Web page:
According to NASA satellite imagery, the St. Patrick’s Bay snowflakes have disappeared on the Hazen Plateau of northeast Ellesmere Island in Nunavut, Canada. Scientists and colleagues at the National Snow and Ice Data Center (NSIDC) made the prediction through a 2017 paper Cryosphere Within the next five years ice caps will melt completely, and recent NASA Advanced Spaceborne Thermal Emission and Reflection Radiometer (ASTER) images have confirmed that this prediction was accurate.
NSIDC director Mark Ceres, a distinguished professor of geography at the University of Colorado, and lead author on the paper, first set foot on the St. Patrick’s Bay Ice Caps in 1982 as a young graduate student. He toured the ice cap with his mentor, Ray Bradley of the University of Massachusetts.
“When I first visited those snow caps, they seemed like such a permanent fixation of the landscape,” Ceres said. “To see them die in less than 40 years just blows me away.”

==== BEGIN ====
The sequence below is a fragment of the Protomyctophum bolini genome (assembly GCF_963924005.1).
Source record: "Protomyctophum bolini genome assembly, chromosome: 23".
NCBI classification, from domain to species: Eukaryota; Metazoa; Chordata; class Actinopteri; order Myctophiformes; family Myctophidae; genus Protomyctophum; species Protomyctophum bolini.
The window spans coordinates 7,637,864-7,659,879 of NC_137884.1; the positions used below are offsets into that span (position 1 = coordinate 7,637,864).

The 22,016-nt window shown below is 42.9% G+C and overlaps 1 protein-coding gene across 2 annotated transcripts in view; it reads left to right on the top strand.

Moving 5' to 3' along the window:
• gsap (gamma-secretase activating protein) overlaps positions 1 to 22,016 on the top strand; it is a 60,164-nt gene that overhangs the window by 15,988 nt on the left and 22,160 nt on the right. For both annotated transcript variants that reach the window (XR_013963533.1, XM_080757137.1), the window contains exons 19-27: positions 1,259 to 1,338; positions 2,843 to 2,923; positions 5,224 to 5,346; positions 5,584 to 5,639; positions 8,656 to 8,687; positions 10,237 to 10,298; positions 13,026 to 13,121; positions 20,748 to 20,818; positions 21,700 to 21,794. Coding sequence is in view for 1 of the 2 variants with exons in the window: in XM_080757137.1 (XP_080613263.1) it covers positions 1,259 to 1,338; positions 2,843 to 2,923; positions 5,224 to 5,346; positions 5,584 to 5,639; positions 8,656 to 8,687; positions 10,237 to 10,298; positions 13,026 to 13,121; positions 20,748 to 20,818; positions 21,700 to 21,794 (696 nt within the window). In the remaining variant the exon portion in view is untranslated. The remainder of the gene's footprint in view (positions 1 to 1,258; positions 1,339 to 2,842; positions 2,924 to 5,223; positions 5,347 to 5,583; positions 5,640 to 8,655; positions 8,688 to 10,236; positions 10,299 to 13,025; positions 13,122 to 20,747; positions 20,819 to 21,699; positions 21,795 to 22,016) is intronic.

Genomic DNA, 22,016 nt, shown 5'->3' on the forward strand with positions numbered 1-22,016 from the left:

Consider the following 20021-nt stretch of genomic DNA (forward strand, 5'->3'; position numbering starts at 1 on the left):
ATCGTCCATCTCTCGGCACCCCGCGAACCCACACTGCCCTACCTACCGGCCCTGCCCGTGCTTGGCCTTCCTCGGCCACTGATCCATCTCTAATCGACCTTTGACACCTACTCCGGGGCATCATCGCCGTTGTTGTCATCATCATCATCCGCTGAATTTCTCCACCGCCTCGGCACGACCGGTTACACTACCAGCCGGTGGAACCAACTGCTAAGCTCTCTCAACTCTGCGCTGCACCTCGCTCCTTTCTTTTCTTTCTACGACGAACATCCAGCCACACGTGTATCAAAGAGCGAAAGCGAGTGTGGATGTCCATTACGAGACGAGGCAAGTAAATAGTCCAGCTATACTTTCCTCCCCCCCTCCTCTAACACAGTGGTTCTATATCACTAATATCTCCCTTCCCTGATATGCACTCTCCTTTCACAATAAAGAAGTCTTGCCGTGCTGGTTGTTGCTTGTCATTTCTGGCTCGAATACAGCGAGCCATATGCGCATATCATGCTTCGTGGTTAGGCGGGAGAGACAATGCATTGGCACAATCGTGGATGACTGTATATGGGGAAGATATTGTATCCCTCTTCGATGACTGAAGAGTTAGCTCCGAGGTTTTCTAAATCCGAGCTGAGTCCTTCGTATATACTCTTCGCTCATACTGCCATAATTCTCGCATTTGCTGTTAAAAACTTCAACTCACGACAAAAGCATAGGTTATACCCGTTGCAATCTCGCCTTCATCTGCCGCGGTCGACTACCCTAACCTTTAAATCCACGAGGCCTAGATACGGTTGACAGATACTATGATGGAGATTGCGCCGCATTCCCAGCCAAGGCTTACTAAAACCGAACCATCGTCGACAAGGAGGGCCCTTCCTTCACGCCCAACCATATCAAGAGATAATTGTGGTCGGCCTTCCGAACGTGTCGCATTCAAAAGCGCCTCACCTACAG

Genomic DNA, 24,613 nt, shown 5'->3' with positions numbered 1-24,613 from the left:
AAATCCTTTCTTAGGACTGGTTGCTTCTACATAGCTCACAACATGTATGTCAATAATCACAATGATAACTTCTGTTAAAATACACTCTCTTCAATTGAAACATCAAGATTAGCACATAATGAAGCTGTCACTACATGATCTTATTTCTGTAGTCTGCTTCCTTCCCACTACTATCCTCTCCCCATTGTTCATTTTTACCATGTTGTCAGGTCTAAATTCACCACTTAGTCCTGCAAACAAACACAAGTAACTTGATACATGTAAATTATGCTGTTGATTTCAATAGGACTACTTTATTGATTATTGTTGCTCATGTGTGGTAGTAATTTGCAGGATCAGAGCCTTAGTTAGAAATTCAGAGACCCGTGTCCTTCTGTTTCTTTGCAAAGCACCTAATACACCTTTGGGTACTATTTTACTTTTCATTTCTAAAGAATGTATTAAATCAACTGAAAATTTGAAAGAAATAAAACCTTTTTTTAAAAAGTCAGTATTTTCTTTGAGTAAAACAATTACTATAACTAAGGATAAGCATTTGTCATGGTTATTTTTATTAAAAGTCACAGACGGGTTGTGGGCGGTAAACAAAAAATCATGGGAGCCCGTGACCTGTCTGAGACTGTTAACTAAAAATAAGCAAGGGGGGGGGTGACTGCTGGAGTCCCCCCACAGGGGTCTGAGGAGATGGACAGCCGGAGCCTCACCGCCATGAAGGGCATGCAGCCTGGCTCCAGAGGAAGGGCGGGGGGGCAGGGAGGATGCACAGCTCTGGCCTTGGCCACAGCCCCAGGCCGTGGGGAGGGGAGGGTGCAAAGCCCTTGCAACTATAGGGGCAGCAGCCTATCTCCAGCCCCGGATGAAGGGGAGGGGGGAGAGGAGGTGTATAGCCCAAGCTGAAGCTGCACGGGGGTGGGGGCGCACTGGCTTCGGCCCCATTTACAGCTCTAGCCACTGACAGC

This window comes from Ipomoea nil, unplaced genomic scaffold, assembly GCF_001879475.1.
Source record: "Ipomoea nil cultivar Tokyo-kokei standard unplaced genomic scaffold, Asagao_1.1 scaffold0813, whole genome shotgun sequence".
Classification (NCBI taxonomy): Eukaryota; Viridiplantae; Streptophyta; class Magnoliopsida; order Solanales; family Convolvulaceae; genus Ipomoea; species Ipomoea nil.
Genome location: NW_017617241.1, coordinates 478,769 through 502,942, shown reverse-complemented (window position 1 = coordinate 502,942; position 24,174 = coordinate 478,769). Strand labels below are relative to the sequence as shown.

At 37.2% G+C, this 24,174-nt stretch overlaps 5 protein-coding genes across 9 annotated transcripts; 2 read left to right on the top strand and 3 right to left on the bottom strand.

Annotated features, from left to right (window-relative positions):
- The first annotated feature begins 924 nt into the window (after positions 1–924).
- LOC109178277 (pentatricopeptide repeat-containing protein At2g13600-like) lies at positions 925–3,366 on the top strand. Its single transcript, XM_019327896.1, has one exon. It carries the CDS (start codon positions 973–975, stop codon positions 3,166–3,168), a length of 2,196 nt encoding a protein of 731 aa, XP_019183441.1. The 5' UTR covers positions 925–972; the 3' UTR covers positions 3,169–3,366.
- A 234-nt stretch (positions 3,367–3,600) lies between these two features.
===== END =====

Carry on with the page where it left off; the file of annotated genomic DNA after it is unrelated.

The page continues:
In 2017, scientists compared ASTR satellite data from July 2015 to vertical aerial photographs taken in August of 1959. They found that between 1959 and 2015, only five percent of their former area had been reduced to snowflakes, and had been separated since 2014 in 2015 in response to a particularly hot summer. Snowflakes are absent from the ASTER images taken on July 14, 2020.
The St. Patrick’s Bay Ice Cap was one-half of a group of small ice caps on the Heisen Plateau, which attained their maximum expansion during the Little Ice Age, possibly several centuries earlier. The Murray and Simmons Ice Caps, which make up the second half of the Hagen Plateau ice, are located at a higher elevation and therefore outperforming, although scientists speculate that their demise is imminent.
“We have known for a long time that as climate change occurs, the effects will be especially evident in the Arctic,” Serrez said. “But the death of those two little caps that I once knew well made climate change very personal. All that’s left are a few pictures and a lot of memories.”
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Mark C. Serrez et al. Rapid snow dissipation of the Heisen Plateau, northeast Ellesmere Island, Nunavut, Canada, Cryosphere (2017). DOI: 10.5194 / tc-11-169-2017
Provided by the University of Colorado at Boulder
Quotes: Canadian ice caps disappeared, confirming 2017 scientific prediction (2020, 31 July), from https://phys.org/news/2020-07-canadian-ice-caps-scientific.html on 31 July 2020 Retrieved.
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